Treasury of Scripture Knowledge
Babylon. Babylon, whose destruction and utter ruin are here predicted, was situated in the midst of a large plain, having a very deep and fruitful soil, on the Euphrates, about
252 miles south-east of Palmyra, and the same distance north-west of Susa and the Persian gulf, in lat.
30' N. and long.
20 E. According to Herodotus, it formed a perfect square, each side of which was
120 stadia, and consequently its circumference
480 stadia, or sixty miles; inclosed by a wall
200 cubits high and fifty wide, on the top of which were small watch towers of one story high, leaving a space between them, through which a chariot and four might pass and turn. On each side were twenty-five gates of solid brass; from each of which proceeded a street,
150 feet broad, making in all fifty streets; which, crossing each other at right angles, intersected the city into
676 squares, extending four stadia and a half on each side, along which stood the houses, all built three or four stories high, and highly decorated towards the street; the interior of these squares being employed as gardens, pleasure grounds, etc. Its principal ornaments were the temple of Belus, having a tower of eight stories, upon a base of a quarter of a mile square; a most magnificent palace; and the famous hanging gardens, or artificial mountains raised upon arches, and planted with large and beautiful trees. Cyrus took it by diverting the waters of the Euphrates, which ran through the midst, and entering by the channel; and the river being never restored to its proper course, overflowed the whole country, and made it a morass. Darius Hystasnes afterwards depopulated the place, lowered the walls, and demolished the gates; Xerxes destroyed the temples; the building of Seleucia nearly exhausted it of its inhabitants; a king of the Parthians carried a number of them into slavery, and destroyed the most beautiful parts; so that modern travellers describe it as a mass of shapeless ruins, the habitation of wild beasts.
when God overthrow. Heb. the overthrowing of
LibraryThe Blind Man's Guide
'I will bring the blind by a way that they knew not; I will lead them in paths that they have not known: I will make darkness light before them, and crooked things straight. These things will I do unto them, and not forsake them.'--ISAIAH xiii. 16. The grand stormy verses before these words, with all their dread array of natural convulsions, have one object--the tender guidance promised in the text. So we have the combination of terror and love, the blending in the divine government of terrible …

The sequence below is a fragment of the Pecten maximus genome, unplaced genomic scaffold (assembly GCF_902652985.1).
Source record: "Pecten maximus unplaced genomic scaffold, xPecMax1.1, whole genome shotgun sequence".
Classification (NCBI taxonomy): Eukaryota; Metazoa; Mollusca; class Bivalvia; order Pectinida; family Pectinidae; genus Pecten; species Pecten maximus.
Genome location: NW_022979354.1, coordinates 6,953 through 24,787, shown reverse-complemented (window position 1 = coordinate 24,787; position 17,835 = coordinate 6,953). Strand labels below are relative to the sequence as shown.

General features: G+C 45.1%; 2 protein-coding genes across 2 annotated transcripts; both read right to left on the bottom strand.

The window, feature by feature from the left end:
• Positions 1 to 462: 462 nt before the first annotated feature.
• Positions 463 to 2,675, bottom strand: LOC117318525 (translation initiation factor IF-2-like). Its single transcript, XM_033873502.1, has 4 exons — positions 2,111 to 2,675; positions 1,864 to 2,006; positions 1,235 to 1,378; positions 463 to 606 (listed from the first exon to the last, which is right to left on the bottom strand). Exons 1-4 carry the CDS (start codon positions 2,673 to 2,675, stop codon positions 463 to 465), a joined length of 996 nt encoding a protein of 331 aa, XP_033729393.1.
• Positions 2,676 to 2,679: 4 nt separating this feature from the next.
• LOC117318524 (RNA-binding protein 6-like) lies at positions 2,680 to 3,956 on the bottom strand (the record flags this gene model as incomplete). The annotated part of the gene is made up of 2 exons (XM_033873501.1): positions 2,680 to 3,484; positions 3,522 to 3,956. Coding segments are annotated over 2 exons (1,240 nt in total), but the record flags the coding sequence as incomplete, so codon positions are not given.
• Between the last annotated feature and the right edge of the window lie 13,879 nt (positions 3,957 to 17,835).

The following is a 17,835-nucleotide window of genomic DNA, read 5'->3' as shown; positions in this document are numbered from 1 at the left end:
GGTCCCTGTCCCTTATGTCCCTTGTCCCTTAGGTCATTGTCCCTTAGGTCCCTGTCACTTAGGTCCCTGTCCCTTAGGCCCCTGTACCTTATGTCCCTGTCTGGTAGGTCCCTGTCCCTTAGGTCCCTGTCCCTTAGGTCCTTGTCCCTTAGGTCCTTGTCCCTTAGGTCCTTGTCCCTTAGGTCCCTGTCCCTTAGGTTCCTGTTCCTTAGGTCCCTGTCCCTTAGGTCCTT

Alexander Maclaren—Expositions of Holy Scripture
"If So be that the Spirit of God Dwell in You. Now if any Man have not the Spirit of Christ, He is None of His. "
It is just as Isaiah said previously: "Unless the Lord Almighty had left us descendants, we would have become like Sodom, we would have been like Gomorrah."
"The merchants of the earth will weep and mourn over her because no one buys their cargoes anymore--
They will throw dust on their heads, and with weeping and mourning cry out: "'Woe! Woe to you, great city, where all who had ships on the sea became rich through her wealth! In one hour she has been brought to ruin!'
Then the LORD rained down burning sulfur on Sodom and Gomorrah--from the LORD out of the heavens.
Thus he overthrew those cities and the entire plain, destroying all those living in the cities--and also the vegetation in the land.
The whole land will be a burning waste of salt and sulfur--nothing planted, nothing sprouting, no vegetation growing on it. It will be like the destruction of Sodom and Gomorrah, Admah and Zeboyim, which the LORD overthrew in fierce anger.
A prophecy against Babylon that Isaiah son of Amoz saw: